I stumbled on the double roasting pan and thought, hmm, that's different. A roasting pan with a rack inside, I've seen, even purchased one for my hope chest before I got married. But the first tidbit I'm sharing came with a picture and it does look different. I did search google images for a photograph of one but couldn't find any. However, I do believe that my character in my latest novel The Innkeeper's Wife would have used one.
Double Roasting Pan —
One of the requisites to the success of a kitchener is a double roasting pan. When meat is put in a common pan in a hot roaster, the heat more or less dries up and burns the fat and gravy upon the pan, and so creates a very objectionable odour, which settles upon the meat, making it taste, as is familiarly said, "oveny." The true remedy is the provision of a double roasting pan. It consists of one pan within another, so as to leave a space between them sufficient to hold from one to three quarts of water, according to size. The corner of the inner pan is cut off, to allow of the water being poured in. The space allowed for the water being nearly filled, the fat and gravy that drops upon the inner pan will not dry up or burn, consequently the objectionable odour does not arise; the meat is therefore as sweet as when cooked before the fire, and the gravy and dripping, not being liable to receive the ashes and cinders inseparable from an open fire, is of the best possible quality, the dripping being distinguished by a degree of purity and whiteness unattainable by any other process.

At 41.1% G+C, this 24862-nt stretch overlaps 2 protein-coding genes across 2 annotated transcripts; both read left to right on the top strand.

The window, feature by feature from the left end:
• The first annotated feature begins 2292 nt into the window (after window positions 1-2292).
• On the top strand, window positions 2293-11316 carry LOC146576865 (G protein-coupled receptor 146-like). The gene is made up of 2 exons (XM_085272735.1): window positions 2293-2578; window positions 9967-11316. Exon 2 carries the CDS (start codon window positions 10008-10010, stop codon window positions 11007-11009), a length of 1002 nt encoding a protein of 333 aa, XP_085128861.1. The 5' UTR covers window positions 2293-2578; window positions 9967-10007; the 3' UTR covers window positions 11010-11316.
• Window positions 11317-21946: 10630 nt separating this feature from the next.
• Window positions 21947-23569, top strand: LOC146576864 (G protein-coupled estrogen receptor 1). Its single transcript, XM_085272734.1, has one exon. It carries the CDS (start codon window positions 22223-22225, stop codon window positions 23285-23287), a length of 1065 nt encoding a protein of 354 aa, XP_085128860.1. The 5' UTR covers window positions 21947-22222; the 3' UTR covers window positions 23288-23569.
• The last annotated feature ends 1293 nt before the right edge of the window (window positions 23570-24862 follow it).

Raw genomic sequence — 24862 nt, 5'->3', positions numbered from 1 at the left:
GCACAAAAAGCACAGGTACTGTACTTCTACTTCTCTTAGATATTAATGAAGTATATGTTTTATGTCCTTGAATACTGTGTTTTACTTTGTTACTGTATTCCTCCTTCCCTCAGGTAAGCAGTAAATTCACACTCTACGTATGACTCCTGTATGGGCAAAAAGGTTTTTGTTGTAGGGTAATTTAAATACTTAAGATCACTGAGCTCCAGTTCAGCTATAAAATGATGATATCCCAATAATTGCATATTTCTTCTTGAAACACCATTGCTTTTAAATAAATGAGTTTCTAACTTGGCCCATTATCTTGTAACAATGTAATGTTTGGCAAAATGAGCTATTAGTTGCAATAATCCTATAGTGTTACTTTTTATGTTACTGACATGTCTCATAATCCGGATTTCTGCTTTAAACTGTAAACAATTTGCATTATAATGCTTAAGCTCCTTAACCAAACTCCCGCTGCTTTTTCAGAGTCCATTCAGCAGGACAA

Here's a recipe that mentions using a double roasting pan
Take 1 forequarter of spring lamb, broil till light brown color; lay in a double roasting pan, or dripping pan with another covering it closely as may be made to fit. Have a mixture of vinegar, salt, pepper and butter, add boiling water and baste the lamb as often as required to keep from being dry. Roast till well cooked. Mrs. Rufus Waples.
Another comment about using the double roasting pan
There has recently come into use a double-iron pan for roasting, which has a great many good qualities, and settles satisfactorily the question and use of covering meats while roasting. If used, follow very carefully the directions given with it, that the roast may be neither too flabby and steamed, nor too dried up. The old-fashioned Dutch oven is, of course, the best of all; the patent roaster, with its clockwork to make the roast revolve, is also admirable; unfortunately they are fast disappearing. The time allowed for these is slightly more than for the oven, but not more than 1 or 2 extra minutes to the pound.